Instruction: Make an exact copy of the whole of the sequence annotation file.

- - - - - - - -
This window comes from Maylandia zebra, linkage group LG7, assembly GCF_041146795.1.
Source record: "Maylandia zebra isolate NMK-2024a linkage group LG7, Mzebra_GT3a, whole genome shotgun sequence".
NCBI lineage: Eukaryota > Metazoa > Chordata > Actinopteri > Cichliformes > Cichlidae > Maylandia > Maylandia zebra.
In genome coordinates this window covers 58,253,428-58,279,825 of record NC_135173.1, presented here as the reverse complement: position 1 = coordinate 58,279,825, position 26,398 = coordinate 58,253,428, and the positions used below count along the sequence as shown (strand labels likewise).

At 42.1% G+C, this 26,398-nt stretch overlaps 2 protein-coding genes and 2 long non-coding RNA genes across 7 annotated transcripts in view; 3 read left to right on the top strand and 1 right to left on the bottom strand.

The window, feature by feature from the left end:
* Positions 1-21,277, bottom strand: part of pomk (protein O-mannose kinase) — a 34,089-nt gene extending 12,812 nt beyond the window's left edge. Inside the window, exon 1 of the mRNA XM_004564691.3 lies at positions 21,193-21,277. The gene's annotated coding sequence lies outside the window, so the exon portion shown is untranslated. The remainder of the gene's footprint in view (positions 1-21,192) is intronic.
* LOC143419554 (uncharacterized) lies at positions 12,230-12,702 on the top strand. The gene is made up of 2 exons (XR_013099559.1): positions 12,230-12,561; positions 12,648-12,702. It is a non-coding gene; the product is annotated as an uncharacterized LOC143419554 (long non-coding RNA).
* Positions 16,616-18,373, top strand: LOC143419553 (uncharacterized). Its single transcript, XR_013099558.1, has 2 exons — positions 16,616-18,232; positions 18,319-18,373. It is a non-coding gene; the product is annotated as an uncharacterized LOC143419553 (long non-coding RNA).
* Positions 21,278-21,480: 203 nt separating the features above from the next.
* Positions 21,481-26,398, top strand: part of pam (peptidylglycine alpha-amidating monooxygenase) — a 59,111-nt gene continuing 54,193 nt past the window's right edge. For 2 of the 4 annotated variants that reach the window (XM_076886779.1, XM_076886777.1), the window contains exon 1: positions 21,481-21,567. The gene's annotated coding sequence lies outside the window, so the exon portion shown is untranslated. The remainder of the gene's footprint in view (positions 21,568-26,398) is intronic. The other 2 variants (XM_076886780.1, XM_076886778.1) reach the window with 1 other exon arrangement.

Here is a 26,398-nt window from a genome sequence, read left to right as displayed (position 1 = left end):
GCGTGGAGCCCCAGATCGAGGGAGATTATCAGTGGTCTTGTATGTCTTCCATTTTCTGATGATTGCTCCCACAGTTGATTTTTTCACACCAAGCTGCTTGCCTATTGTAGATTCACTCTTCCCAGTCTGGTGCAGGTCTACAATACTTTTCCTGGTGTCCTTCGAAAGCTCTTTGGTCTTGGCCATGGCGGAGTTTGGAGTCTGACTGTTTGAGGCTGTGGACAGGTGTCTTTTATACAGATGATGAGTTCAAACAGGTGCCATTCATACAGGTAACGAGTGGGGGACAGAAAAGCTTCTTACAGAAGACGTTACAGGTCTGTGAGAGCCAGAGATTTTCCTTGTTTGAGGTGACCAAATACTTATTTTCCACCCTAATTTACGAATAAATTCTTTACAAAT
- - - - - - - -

This window comes from Maylandia zebra, linkage group LG7, assembly GCF_041146795.1.
Source record: "Maylandia zebra isolate NMK-2024a linkage group LG7, Mzebra_GT3a, whole genome shotgun sequence".
NCBI lineage: Eukaryota > Metazoa > Chordata > Actinopteri > Cichliformes > Cichlidae > Maylandia > Maylandia zebra.
In genome coordinates this window covers 58,253,428-58,279,825 of record NC_135173.1, presented here as the reverse complement: position 1 = coordinate 58,279,825, position 26,398 = coordinate 58,253,428, and the positions used below count along the sequence as shown (strand labels likewise).

At 42.1% G+C, this 26,398-nt stretch overlaps 2 protein-coding genes and 2 long non-coding RNA genes across 7 annotated transcripts in view; 3 read left to right on the top strand and 1 right to left on the bottom strand.

The window, feature by feature from the left end:
* Positions 1-21,277, bottom strand: part of pomk (protein O-mannose kinase) — a 34,089-nt gene extending 12,812 nt beyond the window's left edge. Inside the window, exon 1 of the mRNA XM_004564691.3 lies at positions 21,193-21,277. The gene's annotated coding sequence lies outside the window, so the exon portion shown is untranslated. The remainder of the gene's footprint in view (positions 1-21,192) is intronic.
* LOC143419554 (uncharacterized) lies at positions 12,230-12,702 on the top strand. The gene is made up of 2 exons (XR_013099559.1): positions 12,230-12,561; positions 12,648-12,702. It is a non-coding gene; the product is annotated as an uncharacterized LOC143419554 (long non-coding RNA).
* Positions 16,616-18,373, top strand: LOC143419553 (uncharacterized). Its single transcript, XR_013099558.1, has 2 exons — positions 16,616-18,232; positions 18,319-18,373. It is a non-coding gene; the product is annotated as an uncharacterized LOC143419553 (long non-coding RNA).
* Positions 21,278-21,480: 203 nt separating the features above from the next.
* Positions 21,481-26,398, top strand: part of pam (peptidylglycine alpha-amidating monooxygenase) — a 59,111-nt gene continuing 54,193 nt past the window's right edge. For 2 of the 4 annotated variants that reach the window (XM_076886779.1, XM_076886777.1), the window contains exon 1: positions 21,481-21,567. The gene's annotated coding sequence lies outside the window, so the exon portion shown is untranslated. The remainder of the gene's footprint in view (positions 21,568-26,398) is intronic. The other 2 variants (XM_076886780.1, XM_076886778.1) reach the window with 1 other exon arrangement.

Here is a 26,398-nt window from a genome sequence, read left to right as displayed (position 1 = left end):
GCGTGGAGCCCCAGATCGAGGGAGATTATCAGTGGTCTTGTATGTCTTCCATTTTCTGATGATTGCTCCCACAGTTGATTTTTTCACACCAAGCTGCTTGCCTATTGTAGATTCACTCTTCCCAGTCTGGTGCAGGTCTACAATACTTTTCCTGGTGTCCTTCGAAAGCTCTTTGGTCTTGGCCATGGCGGAGTTTGGAGTCTGACTGTTTGAGGCTGTGGACAGGTGTCTTTTATACAGATGATGAGTTCAAACAGGTGCCATTCATACAGGTAACGAGTGGGGGACAGAAAAGCTTCTTACAGAAGACGTTACAGGTCTGTGAGAGCCAGAGATTTTCCTTGTTTGAGGTGACCAAATACTTATTTTCCACCCTAATTTACGAATAAATTCTTTACAAAT